Adding Anti-A and Anti-B reagents is second nature to experienced technologists, but writing down detailed descriptions of other expected outcomes can reveal subtle opportunities for variation that leads to error. For example, if patient serum is not added first to a three-cell antibody screen panel and is skipped, the tubes containing red cells may look as expected, resulting in a negative result.
Suggestions for Getting Started
Write down the expected outcome of each procedural step. As a group, discuss how this outcome can be affected by variables that can be observed or measured. Since blood bank tube testing is primarily a visual process, describe observable variables such as reagent color, amount of material in the tube, color of material in the tube, strength of reaction, etc.
If an outcome variation is not observable, consider adding an additional control. For example, Rh antisera is clear, creating a possibility of a false negative reaction if LISS is added by mistake. Adding a step to confirm a negative Rh type with known positive cells is a control.
While tube testing is largely a stepwise, discrete process, continuous variables can be monitored as well. These include reagent storage temperatures, heating block temperatures, centrifuge speed and timer operation.
As with any manual process, human factors present the greatest opportunity for variation. Technologists can be distracted, confused or biased to make simple mistakes (e.g., the technologist can be thinking of a recent ABO type and write down that interpretation incorrectly). This kind of variation is difficult to predict and even more difficult to control. Experienced technologists develop good, consistent work habits such as arranging tubes the same way each time, reading and documenting each reaction individually, etc. Including a deliberate element of direct peer observation using the procedure to your competency assessment will help reinforce good habits.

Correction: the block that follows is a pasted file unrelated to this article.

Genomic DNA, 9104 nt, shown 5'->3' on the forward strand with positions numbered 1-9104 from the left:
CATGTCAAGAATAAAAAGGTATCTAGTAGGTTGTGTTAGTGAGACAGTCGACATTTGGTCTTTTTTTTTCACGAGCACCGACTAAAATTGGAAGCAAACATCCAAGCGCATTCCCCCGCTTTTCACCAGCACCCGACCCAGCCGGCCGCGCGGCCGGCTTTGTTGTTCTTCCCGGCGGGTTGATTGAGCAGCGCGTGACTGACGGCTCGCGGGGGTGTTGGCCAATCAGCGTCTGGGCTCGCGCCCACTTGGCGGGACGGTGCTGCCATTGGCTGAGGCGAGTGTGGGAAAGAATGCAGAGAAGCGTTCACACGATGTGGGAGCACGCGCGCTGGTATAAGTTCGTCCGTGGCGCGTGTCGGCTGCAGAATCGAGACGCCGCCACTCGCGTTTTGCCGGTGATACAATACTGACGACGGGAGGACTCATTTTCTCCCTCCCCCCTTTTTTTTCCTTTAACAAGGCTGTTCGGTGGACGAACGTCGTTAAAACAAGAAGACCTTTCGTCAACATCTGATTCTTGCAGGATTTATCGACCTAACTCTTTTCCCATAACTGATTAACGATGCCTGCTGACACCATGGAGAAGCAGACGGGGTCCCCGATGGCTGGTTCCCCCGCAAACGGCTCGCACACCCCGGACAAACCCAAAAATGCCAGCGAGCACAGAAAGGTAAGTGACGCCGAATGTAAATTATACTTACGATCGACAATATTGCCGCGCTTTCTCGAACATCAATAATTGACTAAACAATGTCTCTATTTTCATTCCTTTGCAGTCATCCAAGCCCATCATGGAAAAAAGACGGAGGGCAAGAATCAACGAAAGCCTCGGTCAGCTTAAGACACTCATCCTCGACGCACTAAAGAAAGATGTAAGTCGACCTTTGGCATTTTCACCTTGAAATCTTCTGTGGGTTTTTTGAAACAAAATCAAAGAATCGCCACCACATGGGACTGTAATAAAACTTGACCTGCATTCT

Finally, you should use your information system to control outcomes. Drop-down boxes, reflex comments and delta checking history are examples. In the case of a crossmatch, the selection of types for the donor unit can be limited to those compatible with the recipient. Entering a positive or incompatible result can force additional documentation.
While most of your laboratory may be automated, manual processes like blood bank tube testing remain a challenge to control and reduce variation. By applying a few concepts of engineering process control, your manual procedures can be written to ensure consistency, reduce workarounds and provide better patient care.
Scott Warner is lab manager at Penobscot Valley Hospital, Lincoln, ME.
1. BusinessDictionary.com. What is process control? Definition and meaning. Available at: http://www.businessdictionary.com/definition/process-control.html. Accessed March 8, 2015.
2. Wikipedia. Process control. 2015. Available at: http://en.wikipedia.org/wiki/Process_control#Examples. Accessed March 8, 2015.
3. Dictionary.com. The definition of open loop. Available at: http://dictionary.reference.com/browse/open+loop. Accessed March 13, 2015.